Maybe I have a hard time describing noise in terms that others can understand. When I'm on the sonrisa net in the morning, I don't have a computer on, so it's on from that. When I got on when I was 40nm away, it was hard to understand people talking. I would call them lost in the weeds. They are light and if I boost the signal, crank the volume, etc, the static gets louder too, hence I am frustrated. It seems like if I'm in ground wave range it's good, otherwise it sucks.
It might be coming clear now, why so many new to HF comms, should not buy complicated radios, and why marine HF radios are much easier to use / operate!!
--- Once you confirm all the above settings, then telling us what signal levels and noise levels you have will be very helpful...
--- What type of noise do you have??
--- Is it pulsing??
--- Is it constant??
--- Does it buzz??
--- Does it whine??
--- Is wideband, or narrow band noise??
--- Does it move around?? or stay in one section of the band??

Now, while all of that is important, unless you're willing to investigate this noise, find out where it is coming from (if you had 1000's of dollars of test gear, you could do this without disconnecting anything, but you don't...so, you're at the point of just living with it...or disconnect everything and do the tests), there's little more to do...
Good luck..



8) And, BTW, you've answered your own questions here....you're fairly sure where the problem lies, but are unwilling to test / investigate it, nor test / investigate the solutions...
Quote:
Originally Posted by autumnbreeze27 View Post
Disconnectng the lifepo4 - the bms modules look like little keychain car alarm fobs... with a little red led that blinks occasionally. they are hard wired to the cells. there is no off button, I would have to disassemble the battery to kill the power to them, and I am not going to do that. I can disconnect the battery from the house, but that doesn't shut off the bms. I have a victron battery monitor. I can't disconnect that either. If I disconnect it, it will not have any idea what my battery level is, and I'd have to re-sync it, which is not easy when you are not at a dock.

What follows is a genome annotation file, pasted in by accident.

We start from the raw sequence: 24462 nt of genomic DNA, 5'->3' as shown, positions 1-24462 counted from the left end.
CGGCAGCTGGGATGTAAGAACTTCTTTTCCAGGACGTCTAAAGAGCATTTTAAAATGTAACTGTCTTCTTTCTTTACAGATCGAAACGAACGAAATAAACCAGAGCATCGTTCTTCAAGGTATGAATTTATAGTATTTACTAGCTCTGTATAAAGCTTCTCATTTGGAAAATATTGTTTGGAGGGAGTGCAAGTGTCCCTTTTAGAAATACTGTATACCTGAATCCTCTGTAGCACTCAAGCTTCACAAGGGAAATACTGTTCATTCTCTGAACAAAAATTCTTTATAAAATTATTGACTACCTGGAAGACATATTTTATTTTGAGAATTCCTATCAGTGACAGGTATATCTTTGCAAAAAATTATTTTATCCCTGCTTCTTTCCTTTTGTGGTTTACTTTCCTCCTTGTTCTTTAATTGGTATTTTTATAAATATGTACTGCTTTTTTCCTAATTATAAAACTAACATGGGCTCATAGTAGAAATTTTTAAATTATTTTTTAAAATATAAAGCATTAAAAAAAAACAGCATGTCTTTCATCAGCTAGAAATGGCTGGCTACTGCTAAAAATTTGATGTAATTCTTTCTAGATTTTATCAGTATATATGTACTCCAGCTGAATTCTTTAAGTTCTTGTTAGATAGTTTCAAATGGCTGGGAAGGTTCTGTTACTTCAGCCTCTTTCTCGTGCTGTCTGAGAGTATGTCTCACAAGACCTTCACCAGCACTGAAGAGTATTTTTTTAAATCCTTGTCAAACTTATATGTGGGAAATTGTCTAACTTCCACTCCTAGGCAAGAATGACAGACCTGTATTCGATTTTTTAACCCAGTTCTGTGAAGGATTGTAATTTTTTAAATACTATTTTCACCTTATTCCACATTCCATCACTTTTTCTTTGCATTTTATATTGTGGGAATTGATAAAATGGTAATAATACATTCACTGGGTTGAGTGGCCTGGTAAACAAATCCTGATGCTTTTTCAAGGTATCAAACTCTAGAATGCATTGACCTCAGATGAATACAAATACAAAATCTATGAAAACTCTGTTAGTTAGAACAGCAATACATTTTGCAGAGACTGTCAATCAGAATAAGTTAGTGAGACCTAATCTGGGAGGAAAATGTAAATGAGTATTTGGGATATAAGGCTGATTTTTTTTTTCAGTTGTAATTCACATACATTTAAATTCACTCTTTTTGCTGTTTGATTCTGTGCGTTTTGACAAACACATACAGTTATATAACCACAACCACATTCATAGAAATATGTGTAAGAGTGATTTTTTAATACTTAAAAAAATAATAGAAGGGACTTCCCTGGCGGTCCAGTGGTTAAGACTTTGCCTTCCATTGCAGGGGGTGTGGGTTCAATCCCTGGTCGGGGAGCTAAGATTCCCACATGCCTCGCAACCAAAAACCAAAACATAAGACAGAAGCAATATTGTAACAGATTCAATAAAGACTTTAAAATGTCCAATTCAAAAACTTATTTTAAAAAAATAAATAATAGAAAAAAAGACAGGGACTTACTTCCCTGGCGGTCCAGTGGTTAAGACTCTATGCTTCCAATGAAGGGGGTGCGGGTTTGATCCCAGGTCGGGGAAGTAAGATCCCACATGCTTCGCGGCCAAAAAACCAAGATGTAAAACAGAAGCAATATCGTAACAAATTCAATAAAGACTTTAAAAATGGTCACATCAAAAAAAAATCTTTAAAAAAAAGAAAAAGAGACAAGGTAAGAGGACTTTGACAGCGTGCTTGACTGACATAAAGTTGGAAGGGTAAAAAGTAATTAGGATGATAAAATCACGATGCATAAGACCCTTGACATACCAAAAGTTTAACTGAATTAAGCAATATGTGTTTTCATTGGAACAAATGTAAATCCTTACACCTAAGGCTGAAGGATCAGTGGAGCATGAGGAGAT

I've tried totally shutting the boat down. Nothing on but the BMS, and the victron. I've figured out what makes noise, the compressors for the fridge/freezer, the solar panels, fans, etc. Now I wait for night, so the solar panels are quiet, and turn off the fridge/freezer. It's hot, so I usually leave the fans on until I get a response (when doing data), and then I turn them off. Sometimes that gives me a speed boost, but not always. Lately though I've been taking the notebook into the cockpit, using a USB extension cord. I've got 3 chokes on both ends of the extension, all triple wrapped, and good ones bought from hro. I've got chokes to spare, everything has chokes on it.


You ignored the advice to not buy the IC-7200 which has a reputation for RFI issues....you write that you will not do any testing of the most significant RFI producing devices on-board....you've never mentioned exactly (or I missed the details) how your radio is used/set-up (what your settings are), and never told us what your noise and signal levels are...and until today, you never mentioned that you can't communicate 40 miles on 75m at sunrise...
So, I'm not sure what else to do...
I really don't...
I'm truly sorry you're having these troubles, and I had really hoped to have been of help, but without any willingness on your part there is little left to do...